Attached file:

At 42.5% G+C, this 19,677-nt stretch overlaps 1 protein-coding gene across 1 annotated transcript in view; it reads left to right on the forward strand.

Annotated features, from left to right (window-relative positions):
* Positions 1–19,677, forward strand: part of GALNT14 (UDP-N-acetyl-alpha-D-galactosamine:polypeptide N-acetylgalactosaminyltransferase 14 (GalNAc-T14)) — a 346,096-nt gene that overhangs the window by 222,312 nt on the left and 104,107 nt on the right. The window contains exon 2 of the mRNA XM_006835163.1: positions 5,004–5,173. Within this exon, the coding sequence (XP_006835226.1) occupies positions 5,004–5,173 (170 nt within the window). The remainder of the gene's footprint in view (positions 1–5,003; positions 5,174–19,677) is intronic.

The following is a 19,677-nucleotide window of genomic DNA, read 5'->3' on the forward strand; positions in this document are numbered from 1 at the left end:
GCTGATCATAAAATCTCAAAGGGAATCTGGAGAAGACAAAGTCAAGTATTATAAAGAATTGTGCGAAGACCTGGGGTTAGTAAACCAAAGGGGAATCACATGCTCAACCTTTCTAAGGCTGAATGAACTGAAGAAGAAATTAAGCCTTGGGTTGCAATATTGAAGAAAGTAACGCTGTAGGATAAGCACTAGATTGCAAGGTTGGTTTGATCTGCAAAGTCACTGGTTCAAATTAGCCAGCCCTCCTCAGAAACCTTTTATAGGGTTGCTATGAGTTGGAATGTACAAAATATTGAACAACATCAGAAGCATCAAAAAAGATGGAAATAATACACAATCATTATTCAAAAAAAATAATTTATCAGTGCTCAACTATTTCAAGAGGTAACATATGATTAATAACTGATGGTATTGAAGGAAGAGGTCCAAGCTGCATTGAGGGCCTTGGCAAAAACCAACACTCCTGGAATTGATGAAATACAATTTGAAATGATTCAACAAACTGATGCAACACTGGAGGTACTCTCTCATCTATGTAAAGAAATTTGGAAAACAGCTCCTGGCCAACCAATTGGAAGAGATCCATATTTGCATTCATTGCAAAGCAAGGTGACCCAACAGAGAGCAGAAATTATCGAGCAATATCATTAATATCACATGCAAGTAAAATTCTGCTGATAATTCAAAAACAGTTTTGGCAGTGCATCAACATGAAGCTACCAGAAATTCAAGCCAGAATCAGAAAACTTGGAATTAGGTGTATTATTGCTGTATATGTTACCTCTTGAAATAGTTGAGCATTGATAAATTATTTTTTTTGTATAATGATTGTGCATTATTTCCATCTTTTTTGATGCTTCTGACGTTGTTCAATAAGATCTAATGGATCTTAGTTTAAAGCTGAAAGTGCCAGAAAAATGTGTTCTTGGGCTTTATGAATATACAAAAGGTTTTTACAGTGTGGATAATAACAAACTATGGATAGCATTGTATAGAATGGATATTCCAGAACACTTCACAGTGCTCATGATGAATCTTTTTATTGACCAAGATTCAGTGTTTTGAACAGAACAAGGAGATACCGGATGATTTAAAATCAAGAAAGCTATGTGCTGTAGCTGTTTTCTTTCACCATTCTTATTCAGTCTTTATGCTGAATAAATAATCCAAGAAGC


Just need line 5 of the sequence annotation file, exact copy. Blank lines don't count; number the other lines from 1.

GCTGATCATAAAATCTCAAAGGGAATCTGGAGAAGACAAAGTCAAGTATTATAAAGAATTGTGCGAAGACCTGGGGTTAGTAAACCAAAGGGGAATCACATGCTCAACCTTTCTAAGGCTGAATGAACTGAAGAAGAAATTAAGCCTTGGGTTGCAATATTGAAGAAAGTAACGCTGTAGGATAAGCACTAGATTGCAAGGTTGGTTTGATCTGCAAAGTCACTGGTTCAAATTAGCCAGCCCTCCTCAGAAACCTTTTATAGGGTTGCTATGAGTTGGAATGTACAAAATATTGAACAACATCAGAAGCATCAAAAAAGATGGAAATAATACACAATCATTATTCAAAAAAAATAATTTATCAGTGCTCAACTATTTCAAGAGGTAACATATGATTAATAACTGATGGTATTGAAGGAAGAGGTCCAAGCTGCATTGAGGGCCTTGGCAAAAACCAACACTCCTGGAATTGATGAAATACAATTTGAAATGATTCAACAAACTGATGCAACACTGGAGGTACTCTCTCATCTATGTAAAGAAATTTGGAAAACAGCTCCTGGCCAACCAATTGGAAGAGATCCATATTTGCATTCATTGCAAAGCAAGGTGACCCAACAGAGAGCAGAAATTATCGAGCAATATCATTAATATCACATGCAAGTAAAATTCTGCTGATAATTCAAAAACAGTTTTGGCAGTGCATCAACATGAAGCTACCAGAAATTCAAGCCAGAATCAGAAAACTTGGAATTAGGTGTATTATTGCTGTATATGTTACCTCTTGAAATAGTTGAGCATTGATAAATTATTTTTTTTGTATAATGATTGTGCATTATTTCCATCTTTTTTGATGCTTCTGACGTTGTTCAATAAGATCTAATGGATCTTAGTTTAAAGCTGAAAGTGCCAGAAAAATGTGTTCTTGGGCTTTATGAATATACAAAAGGTTTTTACAGTGTGGATAATAACAAACTATGGATAGCATTGTATAGAATGGATATTCCAGAACACTTCACAGTGCTCATGATGAATCTTTTTATTGACCAAGATTCAGTGTTTTGAACAGAACAAGGAGATACCGGATGATTTAAAATCAAGAAAGCTATGTGCTGTAGCTGTTTTCTTTCACCATTCTTATTCAGTCTTTATGCTGAATAAATAATCCAAGAAGC